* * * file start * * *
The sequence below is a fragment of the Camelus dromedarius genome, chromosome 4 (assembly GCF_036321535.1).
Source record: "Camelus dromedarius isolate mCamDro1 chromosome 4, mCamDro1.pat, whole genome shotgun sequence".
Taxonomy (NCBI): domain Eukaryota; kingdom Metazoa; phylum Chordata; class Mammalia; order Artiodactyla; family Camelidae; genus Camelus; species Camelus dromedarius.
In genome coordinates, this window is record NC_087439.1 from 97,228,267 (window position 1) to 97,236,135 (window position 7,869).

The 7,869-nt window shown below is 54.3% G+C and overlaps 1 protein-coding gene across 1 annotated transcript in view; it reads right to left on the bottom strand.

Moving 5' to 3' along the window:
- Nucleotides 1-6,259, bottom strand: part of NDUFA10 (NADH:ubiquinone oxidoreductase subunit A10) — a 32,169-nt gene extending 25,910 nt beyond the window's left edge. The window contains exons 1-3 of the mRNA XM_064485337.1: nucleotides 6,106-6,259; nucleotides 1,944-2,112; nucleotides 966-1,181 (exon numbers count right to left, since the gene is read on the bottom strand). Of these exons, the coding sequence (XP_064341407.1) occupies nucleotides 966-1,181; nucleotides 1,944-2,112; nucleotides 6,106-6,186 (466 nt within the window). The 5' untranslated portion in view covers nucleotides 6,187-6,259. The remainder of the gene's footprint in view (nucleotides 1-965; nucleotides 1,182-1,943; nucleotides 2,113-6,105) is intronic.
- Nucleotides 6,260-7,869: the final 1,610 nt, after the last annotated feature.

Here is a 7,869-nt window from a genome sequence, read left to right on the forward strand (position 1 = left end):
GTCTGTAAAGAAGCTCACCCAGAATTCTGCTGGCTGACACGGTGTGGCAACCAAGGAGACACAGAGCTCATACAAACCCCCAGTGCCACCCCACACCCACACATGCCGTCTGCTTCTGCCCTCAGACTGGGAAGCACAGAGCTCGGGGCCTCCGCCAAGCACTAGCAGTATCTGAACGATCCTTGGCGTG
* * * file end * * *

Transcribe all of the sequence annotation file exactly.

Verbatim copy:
The sequence below is a fragment of the Camelus dromedarius genome, chromosome 4 (assembly GCF_036321535.1).
Source record: "Camelus dromedarius isolate mCamDro1 chromosome 4, mCamDro1.pat, whole genome shotgun sequence".
Taxonomy (NCBI): domain Eukaryota; kingdom Metazoa; phylum Chordata; class Mammalia; order Artiodactyla; family Camelidae; genus Camelus; species Camelus dromedarius.
In genome coordinates, this window is record NC_087439.1 from 97,228,267 (window position 1) to 97,236,135 (window position 7,869).

The 7,869-nt window shown below is 54.3% G+C and overlaps 1 protein-coding gene across 1 annotated transcript in view; it reads right to left on the bottom strand.

Moving 5' to 3' along the window:
- Nucleotides 1-6,259, bottom strand: part of NDUFA10 (NADH:ubiquinone oxidoreductase subunit A10) — a 32,169-nt gene extending 25,910 nt beyond the window's left edge. The window contains exons 1-3 of the mRNA XM_064485337.1: nucleotides 6,106-6,259; nucleotides 1,944-2,112; nucleotides 966-1,181 (exon numbers count right to left, since the gene is read on the bottom strand). Of these exons, the coding sequence (XP_064341407.1) occupies nucleotides 966-1,181; nucleotides 1,944-2,112; nucleotides 6,106-6,186 (466 nt within the window). The 5' untranslated portion in view covers nucleotides 6,187-6,259. The remainder of the gene's footprint in view (nucleotides 1-965; nucleotides 1,182-1,943; nucleotides 2,113-6,105) is intronic.
- Nucleotides 6,260-7,869: the final 1,610 nt, after the last annotated feature.

Here is a 7,869-nt window from a genome sequence, read left to right on the forward strand (position 1 = left end):
GTCTGTAAAGAAGCTCACCCAGAATTCTGCTGGCTGACACGGTGTGGCAACCAAGGAGACACAGAGCTCATACAAACCCCCAGTGCCACCCCACACCCACACATGCCGTCTGCTTCTGCCCTCAGACTGGGAAGCACAGAGCTCGGGGCCTCCGCCAAGCACTAGCAGTATCTGAACGATCCTTGGCGTG